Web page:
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ADDRESS TO THE

3RD AND 4TH REGIMENTS OF THE GERMAN

LEGION

AT SHORNCLIFFE, ON PRESENTING TO THEM

THEIR COLOURS.

[ DECEMBER 6TH, 1855. ]

TS freut mich herzlich Ihnen persönlich diese

Fahnen überreichen zu können, da mir diess zugleich eine Gelegenheit giebt Ihnen auszudrücken, wie sehr die Königin die Bereitwilligkeit anerkannt mit welcher Sie ihrem Rufe gefolgt und unter die Waffen getreten sind.

Ich lebe der festen Ueberzeugung, dass Sie unter allen Umständen die Ehre einer Fahne aufrecht erhalten werden, die bis jetzt siegenreich in allen Theilen der Welt geweht hat, im Kampfen für Recht, Ordnung, und Freiheit, und zur Verbreitung der Civilisation.

Möge der Allmächtige Sie mit seinem Schutze in allen den Mühsalen und Gefahren begleiten, die Sie sich muthig entschlossen haben, mit der tapferen Englischen Armee zu theilen!

Sie wird Sie, daran zweifle ich nicht, als Brüder bewillkommen.

AT THE OPENING OF

THE GOLDEN-LANE SCHOOLS.

[MARCH 19TH, 1857.]

MR. ROGERS AND GENTLEMEN, PROMOTERS AND

SUPPORTERS OF THESE SCHOOLS, —

T THANK you heartily for your kind and

cordial welcome. I rejoice at the opportunity which has this day been afforded to me of visiting this noble establishment, and my satisfaction in doing so is increased by the circumstance that my visit occurs at a period of its existence when the state of useful development to which by your exertions it has attained is about, by a continuance of the same exertions, to receive a still wider extension. In the progress of these schools, struggling, I may say, from the most lowly and humble beginnings up to their present noble dimensions, we find a striking exemplification of the Divine truth, that the principle of good once sown is not destined to lie dormant, but that, like the grain of mustard-seed, it is calculated to extend and develop itself in an ever-increasing sphere of usefulness; and we may confidently hope that what you have now effected, following this universal law, will not be limited in its results to the immediate objects of your charitable exertions, but that it will prove the means of diffusing untold blessings among the most remote generations. For you, Mr. Rogers, who have been mainly instrumental, and at great personal sacrifice, in bringing about this great good, and for those who have stood by you, and contributed by their support to the success of your efforts, there can, I am sure, be no higher source of gratification than in the contemplation of your own work. The reflection that you have been the instrument, under Divine Providence, of conferring upon the poor and needy in this vast district that greatest of all boons, the means of obtaining for their children the blessings of education and of religious instruction, without which any lasting success in life or any permanent amelioration of their lot would seem hopeless; and still further, the feeling that this inestimable blessing will be secured in a yet higher degree to their children's children, will carry with it its own best reward. Still it will be a source of legitimate pride and satisfaction to you to know that your labours have not been unobserved, but that your noble and Christianlike exertions to benefit those who cannot help themselves have attracted the notice and admiration of your Sovereign, and of those who are deputed under her to watch over and promote the education and moral welfare of her people. The means which you have adopted to effect your work of benevolence appear no less deserving of commendation than the object itself. You have not been content with the bare attempt to force, perhaps upon unwilling recipients, a boon, the value of which might not be appreciated, but you have wisely sought to work upon the convictions of the parents of the children you wish to benefit by extending your assistance to those who, by a small contribution out of their hardly-won earnings, have proved that they are awake to a sense of the vast importance it is to their offspring that the means of being fitted to pass successfully through life, and by honest industry to better their worldly condition, should be brought within their reach. It is a source of high personal gratification to me that I have been enabled, by my presence here this day, and by that of the Prince of Wales, to mark, not only my own appreciation of your labours, but also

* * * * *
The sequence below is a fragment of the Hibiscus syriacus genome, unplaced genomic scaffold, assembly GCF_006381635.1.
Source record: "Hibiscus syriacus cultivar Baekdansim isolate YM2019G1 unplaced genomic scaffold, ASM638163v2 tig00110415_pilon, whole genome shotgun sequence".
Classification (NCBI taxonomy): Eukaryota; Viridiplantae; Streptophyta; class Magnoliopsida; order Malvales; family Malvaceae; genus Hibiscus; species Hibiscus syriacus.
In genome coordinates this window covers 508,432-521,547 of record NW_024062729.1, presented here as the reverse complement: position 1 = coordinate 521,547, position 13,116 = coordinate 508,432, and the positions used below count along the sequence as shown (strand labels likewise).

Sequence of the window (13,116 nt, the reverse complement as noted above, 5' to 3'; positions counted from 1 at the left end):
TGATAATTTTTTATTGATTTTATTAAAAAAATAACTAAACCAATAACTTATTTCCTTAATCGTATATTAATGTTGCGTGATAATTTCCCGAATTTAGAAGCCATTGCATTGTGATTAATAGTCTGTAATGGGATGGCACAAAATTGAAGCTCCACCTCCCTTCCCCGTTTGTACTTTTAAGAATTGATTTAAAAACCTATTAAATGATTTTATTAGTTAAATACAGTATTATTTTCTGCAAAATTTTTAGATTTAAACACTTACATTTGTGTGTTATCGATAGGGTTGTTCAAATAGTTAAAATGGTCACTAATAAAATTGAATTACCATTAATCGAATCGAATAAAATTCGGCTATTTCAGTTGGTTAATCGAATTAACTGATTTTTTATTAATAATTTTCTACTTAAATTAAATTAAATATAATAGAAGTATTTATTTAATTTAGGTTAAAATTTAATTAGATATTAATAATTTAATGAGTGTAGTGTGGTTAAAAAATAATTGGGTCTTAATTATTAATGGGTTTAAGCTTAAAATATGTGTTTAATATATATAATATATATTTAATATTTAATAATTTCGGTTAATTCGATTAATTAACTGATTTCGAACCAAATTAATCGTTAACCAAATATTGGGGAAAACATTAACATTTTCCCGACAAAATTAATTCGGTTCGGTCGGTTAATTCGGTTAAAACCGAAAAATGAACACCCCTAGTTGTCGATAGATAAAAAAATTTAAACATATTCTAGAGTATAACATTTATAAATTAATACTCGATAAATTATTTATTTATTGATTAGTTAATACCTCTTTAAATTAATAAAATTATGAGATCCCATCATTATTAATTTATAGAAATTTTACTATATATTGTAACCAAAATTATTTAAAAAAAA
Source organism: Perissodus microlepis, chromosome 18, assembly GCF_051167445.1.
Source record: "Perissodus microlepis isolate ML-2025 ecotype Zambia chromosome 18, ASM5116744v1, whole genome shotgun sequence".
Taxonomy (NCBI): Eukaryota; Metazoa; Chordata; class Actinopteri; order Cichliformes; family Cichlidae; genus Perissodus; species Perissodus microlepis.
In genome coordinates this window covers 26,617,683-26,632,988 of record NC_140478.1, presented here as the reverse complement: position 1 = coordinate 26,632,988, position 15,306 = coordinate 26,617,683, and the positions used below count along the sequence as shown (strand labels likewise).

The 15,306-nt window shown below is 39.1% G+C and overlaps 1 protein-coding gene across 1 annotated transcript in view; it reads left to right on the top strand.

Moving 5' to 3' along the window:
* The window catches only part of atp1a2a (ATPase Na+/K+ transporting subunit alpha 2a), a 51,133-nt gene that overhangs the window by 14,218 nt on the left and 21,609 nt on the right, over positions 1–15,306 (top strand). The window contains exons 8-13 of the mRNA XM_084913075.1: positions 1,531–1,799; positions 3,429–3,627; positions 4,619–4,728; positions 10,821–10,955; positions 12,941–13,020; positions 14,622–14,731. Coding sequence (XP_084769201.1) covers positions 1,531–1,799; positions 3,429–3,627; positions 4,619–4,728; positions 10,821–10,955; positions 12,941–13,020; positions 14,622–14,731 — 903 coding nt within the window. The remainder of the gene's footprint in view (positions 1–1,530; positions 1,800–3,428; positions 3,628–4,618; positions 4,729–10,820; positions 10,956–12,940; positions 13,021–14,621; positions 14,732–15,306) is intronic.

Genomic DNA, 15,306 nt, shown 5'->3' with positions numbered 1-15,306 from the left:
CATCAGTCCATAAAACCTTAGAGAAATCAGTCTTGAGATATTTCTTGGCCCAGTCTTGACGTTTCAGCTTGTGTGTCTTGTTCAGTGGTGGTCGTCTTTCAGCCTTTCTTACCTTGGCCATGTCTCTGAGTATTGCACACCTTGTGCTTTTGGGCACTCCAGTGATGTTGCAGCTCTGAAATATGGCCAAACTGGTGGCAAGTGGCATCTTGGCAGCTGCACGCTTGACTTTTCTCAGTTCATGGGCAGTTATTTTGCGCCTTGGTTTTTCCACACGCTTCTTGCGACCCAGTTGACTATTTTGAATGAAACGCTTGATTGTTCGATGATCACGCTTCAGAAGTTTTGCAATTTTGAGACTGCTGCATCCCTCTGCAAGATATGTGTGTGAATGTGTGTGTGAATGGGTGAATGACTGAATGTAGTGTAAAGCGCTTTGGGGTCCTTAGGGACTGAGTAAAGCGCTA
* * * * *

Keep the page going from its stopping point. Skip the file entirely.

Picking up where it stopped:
the deep interest which the Queen takes in the well-being of the poorest of her subjects; and that gratification will be greatly enhanced if by this public expression of the sympathy of the Queen and of her family and Government this noble cause shall be still further advanced. Most earnestly do I pray that the same success which has hitherto blessed your labours may continue to attend your future progress, and that your example may stimulate other localities to emulate your useful efforts.

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